CM . . .
. Volume XIII Number 11 . . . .January 19, 2007
Amazing Animal Adventures on Islands. (Going Wild).
Calgary, AB: Fifth House, 2006.
48 pp., pbk. & cl., $12.95 (pbk.), $19.95 (cl.)
ISBN 1-894856-59-7 (pbk.), ISBN 1-894856-58-9 (cl.)
Island animals-Juvenile literature.
Grades 4-8 / Ages 9-13.
Review by Gillian Richardson.
Madagascar was formed when it was ripped away from the continent of Africa by plate tectonic action. Then, about 40 million years ago, a large raft of vegetation - probably made from roots and mats of soil torn from a riverbank during a storm - floated to the island from mainland Africa. Against all odds, this raft contained a cargo of lemurs, which would evolve on the isolated island in unimaginable ways.
What is so incredible about the life raft is that it must have carried enough of the lemurs to create a healthy population. Most of the animals that drifted or landed on the Galapagos Islands, for instance, were doomed because they came without mates to have babies. So when enough of a population makes a strange voyage like this, it's quite an accomplishment indeed!
The format for this series by the Director of Conservation Outreach at the Calgary Zoo is now well established: each of 10 chapters includes an engaging personal account of Keating's adventures, fact boxes and notes, definitions for challenging vocabulary, high quality photographs. In this fifth of eight titles, the focus is islands of the world, "exotic and exciting...also places of refuge." Keating ably entertains the reader with details of visits to such major islands as the Galapagos, Hawaii, Haida Gwaii (Queen Charlottes), New Zealand, Madagascar, Papua New Guinea and Borneo, as well as Lake Malawi (East Africa), described as "an 'island' of water surrounded by people and agriculture." The author's particular interest is the endemic species found in these 'isolated' environments. The finches and tortoises of the Galapagos became legendary through Darwin's writings. The honeycreeper has undergone similar evolution in the Hawaiian island of Kauai as have the lemurs of Madagascar. Haida Gwaii is home to the rare ancient murrelets. The attraction of Lake Malawi is the unusual chiclid fish whose youngsters take shelter inside the mother's mouth.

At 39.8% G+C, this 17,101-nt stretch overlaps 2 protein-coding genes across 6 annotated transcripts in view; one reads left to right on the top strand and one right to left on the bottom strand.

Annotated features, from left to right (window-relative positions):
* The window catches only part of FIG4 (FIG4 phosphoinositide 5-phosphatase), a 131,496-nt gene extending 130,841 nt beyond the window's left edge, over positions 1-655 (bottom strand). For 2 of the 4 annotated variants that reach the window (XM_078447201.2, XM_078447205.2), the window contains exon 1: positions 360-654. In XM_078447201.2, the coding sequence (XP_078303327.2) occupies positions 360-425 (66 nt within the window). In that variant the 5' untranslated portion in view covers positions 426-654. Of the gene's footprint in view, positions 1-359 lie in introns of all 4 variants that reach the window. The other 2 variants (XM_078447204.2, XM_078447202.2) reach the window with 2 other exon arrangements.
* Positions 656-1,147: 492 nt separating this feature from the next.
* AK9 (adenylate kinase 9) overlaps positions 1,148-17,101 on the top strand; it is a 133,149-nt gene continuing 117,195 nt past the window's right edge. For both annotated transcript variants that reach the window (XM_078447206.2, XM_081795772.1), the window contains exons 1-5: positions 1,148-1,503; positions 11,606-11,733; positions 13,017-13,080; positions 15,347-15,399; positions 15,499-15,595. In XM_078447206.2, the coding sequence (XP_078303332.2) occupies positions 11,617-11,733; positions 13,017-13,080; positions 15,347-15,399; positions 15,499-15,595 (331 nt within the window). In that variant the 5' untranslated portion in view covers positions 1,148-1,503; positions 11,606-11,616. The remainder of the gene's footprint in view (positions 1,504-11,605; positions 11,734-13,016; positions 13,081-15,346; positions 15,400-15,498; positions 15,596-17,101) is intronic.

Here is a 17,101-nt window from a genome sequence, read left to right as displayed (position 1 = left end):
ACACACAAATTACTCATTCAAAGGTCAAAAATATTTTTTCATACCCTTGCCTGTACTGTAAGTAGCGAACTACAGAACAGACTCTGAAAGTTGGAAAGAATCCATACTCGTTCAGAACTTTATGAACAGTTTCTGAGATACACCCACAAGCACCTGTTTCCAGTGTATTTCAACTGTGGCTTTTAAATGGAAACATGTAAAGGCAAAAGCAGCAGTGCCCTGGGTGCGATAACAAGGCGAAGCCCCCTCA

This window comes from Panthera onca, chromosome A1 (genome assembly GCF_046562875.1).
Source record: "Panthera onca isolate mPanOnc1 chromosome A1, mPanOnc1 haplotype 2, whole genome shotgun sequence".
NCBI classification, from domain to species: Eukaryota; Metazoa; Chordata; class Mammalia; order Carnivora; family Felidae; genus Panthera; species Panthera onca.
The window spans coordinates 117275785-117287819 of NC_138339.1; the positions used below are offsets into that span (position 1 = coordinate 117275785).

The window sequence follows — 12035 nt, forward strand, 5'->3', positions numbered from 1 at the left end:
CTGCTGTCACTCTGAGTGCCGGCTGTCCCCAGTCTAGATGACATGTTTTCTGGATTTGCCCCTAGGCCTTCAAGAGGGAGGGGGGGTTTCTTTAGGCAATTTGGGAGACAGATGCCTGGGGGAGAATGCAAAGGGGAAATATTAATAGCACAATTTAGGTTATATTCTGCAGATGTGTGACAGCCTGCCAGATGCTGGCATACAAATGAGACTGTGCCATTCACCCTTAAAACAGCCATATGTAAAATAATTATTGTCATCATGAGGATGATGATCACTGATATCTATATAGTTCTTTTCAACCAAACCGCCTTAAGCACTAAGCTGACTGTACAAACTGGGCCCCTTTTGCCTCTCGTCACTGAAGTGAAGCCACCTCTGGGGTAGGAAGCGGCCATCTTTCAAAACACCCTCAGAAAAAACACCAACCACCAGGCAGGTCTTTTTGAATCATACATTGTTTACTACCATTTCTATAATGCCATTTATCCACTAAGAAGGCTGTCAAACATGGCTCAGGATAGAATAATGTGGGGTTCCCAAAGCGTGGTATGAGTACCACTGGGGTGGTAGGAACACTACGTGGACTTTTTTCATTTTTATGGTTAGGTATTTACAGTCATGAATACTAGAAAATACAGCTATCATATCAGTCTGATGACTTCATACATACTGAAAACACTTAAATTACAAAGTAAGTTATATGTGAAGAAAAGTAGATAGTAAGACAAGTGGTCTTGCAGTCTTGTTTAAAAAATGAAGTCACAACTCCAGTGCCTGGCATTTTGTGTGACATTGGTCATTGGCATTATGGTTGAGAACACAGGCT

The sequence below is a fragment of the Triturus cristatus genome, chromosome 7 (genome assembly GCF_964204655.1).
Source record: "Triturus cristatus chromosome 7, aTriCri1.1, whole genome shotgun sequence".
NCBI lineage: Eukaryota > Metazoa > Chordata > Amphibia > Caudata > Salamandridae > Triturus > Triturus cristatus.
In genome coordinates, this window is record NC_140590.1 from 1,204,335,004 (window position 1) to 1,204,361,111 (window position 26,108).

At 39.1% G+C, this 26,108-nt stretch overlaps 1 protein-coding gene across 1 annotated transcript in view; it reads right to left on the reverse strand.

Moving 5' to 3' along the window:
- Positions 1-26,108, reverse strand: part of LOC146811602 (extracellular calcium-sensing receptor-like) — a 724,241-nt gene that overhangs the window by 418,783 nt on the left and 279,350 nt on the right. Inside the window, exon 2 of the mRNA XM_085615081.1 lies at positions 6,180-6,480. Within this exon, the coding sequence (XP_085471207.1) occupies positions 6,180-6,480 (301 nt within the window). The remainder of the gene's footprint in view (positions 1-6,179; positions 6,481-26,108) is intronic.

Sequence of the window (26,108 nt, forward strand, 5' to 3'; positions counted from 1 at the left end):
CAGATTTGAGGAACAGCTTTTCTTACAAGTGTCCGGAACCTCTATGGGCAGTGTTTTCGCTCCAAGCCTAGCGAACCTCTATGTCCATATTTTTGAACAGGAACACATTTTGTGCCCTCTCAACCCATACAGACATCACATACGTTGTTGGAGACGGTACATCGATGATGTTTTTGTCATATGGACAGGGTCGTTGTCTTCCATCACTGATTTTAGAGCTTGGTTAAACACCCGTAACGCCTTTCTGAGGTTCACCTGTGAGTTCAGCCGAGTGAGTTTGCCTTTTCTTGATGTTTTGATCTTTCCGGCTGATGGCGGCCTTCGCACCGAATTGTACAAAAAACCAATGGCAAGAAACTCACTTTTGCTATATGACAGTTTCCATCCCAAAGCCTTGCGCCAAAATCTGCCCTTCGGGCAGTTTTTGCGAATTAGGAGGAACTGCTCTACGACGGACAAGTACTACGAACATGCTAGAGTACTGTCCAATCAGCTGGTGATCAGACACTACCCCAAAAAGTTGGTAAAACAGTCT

This husband and wife team's outstanding skills in photography are a key feature of the series. Close-ups and action shots are the norm to show the excitement and drama of their discoveries. The books are well designed to highlight the visual material, and in general, photos are well matched to the text. In this title, however, my curiosity was piqued by the specific references to two species of birds for which no photo was included: the honeycreeper (After hiking "for a day through mud up to our knees....we came across a few species [of honeycreepers]"), and hornbill ("we saw all 7 species of hornbill.") Perhaps no author photo was available for these birds.
Since the second book in the series, young readers have been encouraged to try hands-on activities related to nature study. As with the previous ideas, "Creating Your Own Natural History Museum" uses inexpensive materials, most likely to be found at home (although not everyone has a television or large appliance-sized box handy). The directions for making the museum, however, are not all that precise: "cut the large cardboard box so that it folds out and can be set on a table." And while the suggestion is to find objects "in your own backyard," readers are urged to collect things (non-living nor in use by living things) from "a nearby river......a stand of trees where an owl family is living...." This kind of interactive approach can increase the book's appeal as long as all aspects of it are readily accessible to youngsters.
The comprehensive listing of conservation organizations to contact for more information is a worthwhile addition to these books. Readers inspired by the fascinating glimpses of the natural world that Keating has shared will have no trouble learning more ... or finding that elusive honeycreeper or hornbill photo.
A freelance writer and former teacher-librarian, Gillian Richardson lives in BC.
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